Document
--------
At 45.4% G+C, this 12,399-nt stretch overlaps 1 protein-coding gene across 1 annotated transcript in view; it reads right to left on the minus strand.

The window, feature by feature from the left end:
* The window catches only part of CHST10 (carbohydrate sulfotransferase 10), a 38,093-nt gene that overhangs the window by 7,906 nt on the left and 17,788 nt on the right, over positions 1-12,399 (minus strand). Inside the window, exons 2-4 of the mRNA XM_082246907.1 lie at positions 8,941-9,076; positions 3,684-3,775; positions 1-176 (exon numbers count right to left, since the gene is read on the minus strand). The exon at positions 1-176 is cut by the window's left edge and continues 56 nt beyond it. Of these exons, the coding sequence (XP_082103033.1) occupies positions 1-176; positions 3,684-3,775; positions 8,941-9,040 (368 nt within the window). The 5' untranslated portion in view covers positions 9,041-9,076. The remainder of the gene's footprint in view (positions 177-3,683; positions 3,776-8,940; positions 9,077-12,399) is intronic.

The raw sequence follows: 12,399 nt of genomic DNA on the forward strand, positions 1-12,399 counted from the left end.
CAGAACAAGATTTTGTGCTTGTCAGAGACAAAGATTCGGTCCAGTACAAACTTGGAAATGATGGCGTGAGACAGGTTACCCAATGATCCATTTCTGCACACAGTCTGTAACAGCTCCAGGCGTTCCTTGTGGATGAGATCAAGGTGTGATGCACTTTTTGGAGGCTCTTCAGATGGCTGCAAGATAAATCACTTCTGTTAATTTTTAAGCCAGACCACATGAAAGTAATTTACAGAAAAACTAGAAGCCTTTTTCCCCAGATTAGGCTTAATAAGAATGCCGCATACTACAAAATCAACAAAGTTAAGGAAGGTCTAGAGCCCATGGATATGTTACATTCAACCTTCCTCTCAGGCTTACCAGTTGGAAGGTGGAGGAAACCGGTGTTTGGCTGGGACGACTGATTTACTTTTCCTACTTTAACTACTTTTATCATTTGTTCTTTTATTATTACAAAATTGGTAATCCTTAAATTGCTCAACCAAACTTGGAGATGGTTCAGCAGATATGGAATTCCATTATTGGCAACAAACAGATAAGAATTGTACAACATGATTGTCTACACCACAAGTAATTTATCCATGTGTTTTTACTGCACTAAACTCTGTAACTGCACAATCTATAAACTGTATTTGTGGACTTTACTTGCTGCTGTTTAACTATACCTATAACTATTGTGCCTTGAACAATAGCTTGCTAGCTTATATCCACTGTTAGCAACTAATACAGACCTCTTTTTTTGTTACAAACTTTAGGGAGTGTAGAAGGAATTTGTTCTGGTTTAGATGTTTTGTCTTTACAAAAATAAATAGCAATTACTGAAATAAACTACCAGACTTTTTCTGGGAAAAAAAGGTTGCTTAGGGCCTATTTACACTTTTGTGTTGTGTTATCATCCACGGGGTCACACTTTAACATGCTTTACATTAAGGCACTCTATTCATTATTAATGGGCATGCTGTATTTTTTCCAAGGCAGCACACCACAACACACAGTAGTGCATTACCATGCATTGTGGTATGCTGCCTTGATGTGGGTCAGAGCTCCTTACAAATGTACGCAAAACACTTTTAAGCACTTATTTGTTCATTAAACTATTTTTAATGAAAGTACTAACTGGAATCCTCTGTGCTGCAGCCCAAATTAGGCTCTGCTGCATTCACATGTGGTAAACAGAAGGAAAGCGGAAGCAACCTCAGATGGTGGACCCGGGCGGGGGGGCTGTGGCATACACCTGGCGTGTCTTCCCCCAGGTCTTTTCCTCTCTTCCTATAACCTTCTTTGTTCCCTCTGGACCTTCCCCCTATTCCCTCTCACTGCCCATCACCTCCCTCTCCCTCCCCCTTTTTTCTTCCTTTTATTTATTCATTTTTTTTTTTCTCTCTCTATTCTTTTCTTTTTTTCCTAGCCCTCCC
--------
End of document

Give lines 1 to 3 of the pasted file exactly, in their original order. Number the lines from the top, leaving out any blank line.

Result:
At 45.4% G+C, this 12,399-nt stretch overlaps 1 protein-coding gene across 1 annotated transcript in view; it reads right to left on the minus strand.

The window, feature by feature from the left end:
* The window catches only part of CHST10 (carbohydrate sulfotransferase 10), a 38,093-nt gene that overhangs the window by 7,906 nt on the left and 17,788 nt on the right, over positions 1-12,399 (minus strand). Inside the window, exons 2-4 of the mRNA XM_082246907.1 lie at positions 8,941-9,076; positions 3,684-3,775; positions 1-176 (exon numbers count right to left, since the gene is read on the minus strand). The exon at positions 1-176 is cut by the window's left edge and continues 56 nt beyond it. Of these exons, the coding sequence (XP_082103033.1) occupies positions 1-176; positions 3,684-3,775; positions 8,941-9,040 (368 nt within the window). The 5' untranslated portion in view covers positions 9,041-9,076. The remainder of the gene's footprint in view (positions 177-3,683; positions 3,776-8,940; positions 9,077-12,399) is intronic.